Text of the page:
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Vodafone goes back to basics after Liberty deal goes sour

Branding for Vodafone on the exterior of a shop in London, Britain. Photo: Toby Melville/Reuters

Branding for Vodafone on the exterior of a shop in London, Britain. Photo: Toby Melville/Reuters

With a €107 billion merger with Liberty Global off the table, Vodafone boss Vittorio Colao needs his strategy of higher network investments and acquisitions of European cable companies to start paying off.

The mobile operator abandoned talks with John Malone’s Liberty last week over valuation disagreements that would have seen a swap of assets or a broader merger that could have helped Vodafone offer mobile, broadband and TV in its biggest markets.

Instead the focus now returns to the unglamorous effort to get revenues and profit growing steadily again, especially in Germany and Spain where Vodafone spent €15 billion buying cable players Kabel Deutschland and Ono to compete with local leaders Deutsche Telekom and Telefonica.

In addition to operational progress, several bankers said Vodafone should also move ahead with floating its Indian mobile business, its biggest emerging market holding, so as to show the value within the company. One person familiar with the situation said management focus would now return to running its biggest markets, including attacking the former state-owned monopolies that it competes with on regulatory and commercial fronts.

“We really need to see an operational turnaround in Europe in this fiscal year. That is priority number one, two, and three, including the integration of cable assets in Germany and Spain,” said Bruno Grandsard, a portfolio manager at Axa Investment Management, Vodafone’s tenth-biggest shareholder with a one per cent stake.

“Then they need to continue to develop an approach to accessing fixed assets in markets where they don’t have them like Britain, Italy, and the Netherlands.”

Were Vodafone to make those improvements, it would not only keep investors on side but put the firm in a stronger position for when Liberty comes calling again - as it is expected to do.

Bankers believe a Vodafone and Liberty deal holds the promise of some €20 billion in cost savings – largely reaped from Britain and Germany – which could draw the pair back to the table in about 12 to 18 months’ time.

Another factor is what happens to the relative valuations of telecoms and cable, which could determine who has the upper hand in future talks and whether a largely share-based deal is possible. European telecoms are trading around six to 6.5 times forward earnings for next year, while cable is 8.5 to nine times.

We really need to see an operational turnaround in Europe in this fiscal year

People close to both companies said the firms had not yet given up on a deal and were separately examining options for a future attempt.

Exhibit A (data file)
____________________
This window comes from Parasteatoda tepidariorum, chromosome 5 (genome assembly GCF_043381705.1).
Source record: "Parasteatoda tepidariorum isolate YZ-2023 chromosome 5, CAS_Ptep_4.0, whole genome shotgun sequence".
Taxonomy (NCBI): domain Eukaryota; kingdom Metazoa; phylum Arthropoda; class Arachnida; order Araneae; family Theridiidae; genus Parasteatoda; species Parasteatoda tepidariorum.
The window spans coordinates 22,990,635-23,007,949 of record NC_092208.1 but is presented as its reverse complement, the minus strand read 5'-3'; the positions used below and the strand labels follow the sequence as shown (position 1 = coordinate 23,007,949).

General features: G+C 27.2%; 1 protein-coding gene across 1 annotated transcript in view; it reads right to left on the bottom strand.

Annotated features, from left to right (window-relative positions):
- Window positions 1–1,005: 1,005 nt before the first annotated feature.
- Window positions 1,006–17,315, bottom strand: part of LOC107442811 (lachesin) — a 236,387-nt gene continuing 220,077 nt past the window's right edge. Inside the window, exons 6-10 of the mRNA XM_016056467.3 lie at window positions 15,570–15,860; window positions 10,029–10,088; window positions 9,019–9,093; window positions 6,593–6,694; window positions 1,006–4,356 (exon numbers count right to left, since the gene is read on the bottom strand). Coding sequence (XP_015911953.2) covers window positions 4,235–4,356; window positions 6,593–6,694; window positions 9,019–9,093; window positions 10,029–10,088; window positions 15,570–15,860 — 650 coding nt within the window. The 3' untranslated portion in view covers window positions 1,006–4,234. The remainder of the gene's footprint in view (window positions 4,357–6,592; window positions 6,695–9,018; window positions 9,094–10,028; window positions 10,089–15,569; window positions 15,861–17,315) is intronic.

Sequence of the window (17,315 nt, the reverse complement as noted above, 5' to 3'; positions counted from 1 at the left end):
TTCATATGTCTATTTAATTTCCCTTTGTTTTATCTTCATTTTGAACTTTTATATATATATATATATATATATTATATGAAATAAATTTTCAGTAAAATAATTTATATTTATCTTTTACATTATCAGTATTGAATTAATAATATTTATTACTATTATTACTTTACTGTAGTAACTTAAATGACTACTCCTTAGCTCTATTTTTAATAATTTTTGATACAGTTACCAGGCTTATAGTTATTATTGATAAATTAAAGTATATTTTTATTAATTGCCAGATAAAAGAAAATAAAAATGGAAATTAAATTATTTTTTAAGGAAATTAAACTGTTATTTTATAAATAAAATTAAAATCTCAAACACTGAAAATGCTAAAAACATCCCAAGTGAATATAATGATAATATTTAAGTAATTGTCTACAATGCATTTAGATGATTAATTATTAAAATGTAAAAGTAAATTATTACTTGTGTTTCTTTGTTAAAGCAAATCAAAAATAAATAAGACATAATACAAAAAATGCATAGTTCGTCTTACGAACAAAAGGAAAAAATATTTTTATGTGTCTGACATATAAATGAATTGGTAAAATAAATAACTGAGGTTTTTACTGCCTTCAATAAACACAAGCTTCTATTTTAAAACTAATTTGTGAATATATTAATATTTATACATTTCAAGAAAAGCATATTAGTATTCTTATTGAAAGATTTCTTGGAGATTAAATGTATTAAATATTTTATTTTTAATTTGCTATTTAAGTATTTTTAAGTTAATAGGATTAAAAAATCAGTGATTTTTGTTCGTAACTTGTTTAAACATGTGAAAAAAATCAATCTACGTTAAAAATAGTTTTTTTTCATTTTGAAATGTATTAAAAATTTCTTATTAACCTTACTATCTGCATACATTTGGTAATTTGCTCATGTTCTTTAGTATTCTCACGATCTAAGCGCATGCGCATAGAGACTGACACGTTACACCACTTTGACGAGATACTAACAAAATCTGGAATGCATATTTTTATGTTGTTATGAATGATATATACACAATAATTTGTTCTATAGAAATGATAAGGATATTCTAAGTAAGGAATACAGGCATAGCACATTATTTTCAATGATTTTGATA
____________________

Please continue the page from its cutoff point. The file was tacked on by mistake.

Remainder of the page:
The would-be alliance between one of Europe’s biggest mobile operators and its biggest cable provider is emblematic of the tumult in the industry as carriers in the region increasingly sell all-inclusive bundles of fixed and mobile communications, along with television and broadband.

It also comes amidst a wider mergers and acquisitions spree, which has redrawn the map in several markets, and prompted scrutiny from competition regulators who recently blocked a deal over concerns that people would pay higher prices.

The move to so-called triple and quad-play bundles, which is most developed in France and Spain and growing in Britain and Germany, also reflects the need operators have for strong fixed networks to carry ballooning mobile data traffic.

Vodafone’s answer has been not only to buy up some cable companies, but also to spend €26 billion on upgrading its networks globally. The investment programme dubbed Project Spring has six months left to run.

In its biggest market Germany, the carrier has struggled to keep up with Deutsche Telekom. Service revenue dropped 3.2 per cent in the year to March 2015.

Strategic errors such as focusing network investments on rural areas rather than urban, and a badly executed plan to sell more mobile contracts directly to consumers rather than through retail partners also caused problems.

Nor has the picture been much brighter in Britain where Vodafone could be weakened by a wave of dealmaking.

Broadband leader BT has agreed to buy the biggest mobile operator EE, and number four mobile player Hutchison’s 3 is hoping to swallow Telefonica’s 02, which would leave Vodafone in third place in its home market.

Vodafone is planning on launching its own pay-TV service in Britain but the offering is likely to be weak in comparison to those offered by BT and market leader Sky.

“Vodafone needs to show that quad play works – they spent billions on cable deals, they need to show it was worth it,” a sector banker said.

“Usually you need at least two-three years after deals to see if it worked well or not, so the crunch period is coming.”

Vodafone’s shares have fallen 4.6 per cent this year.

In parallel to the work in Europe, some bankers believe Vodafone must streamline or separate its emerging market businesses, the largest of which are India, South Africa, and Turkey, to facilitate a deal with Liberty, which is only present in Europe and Latin America.

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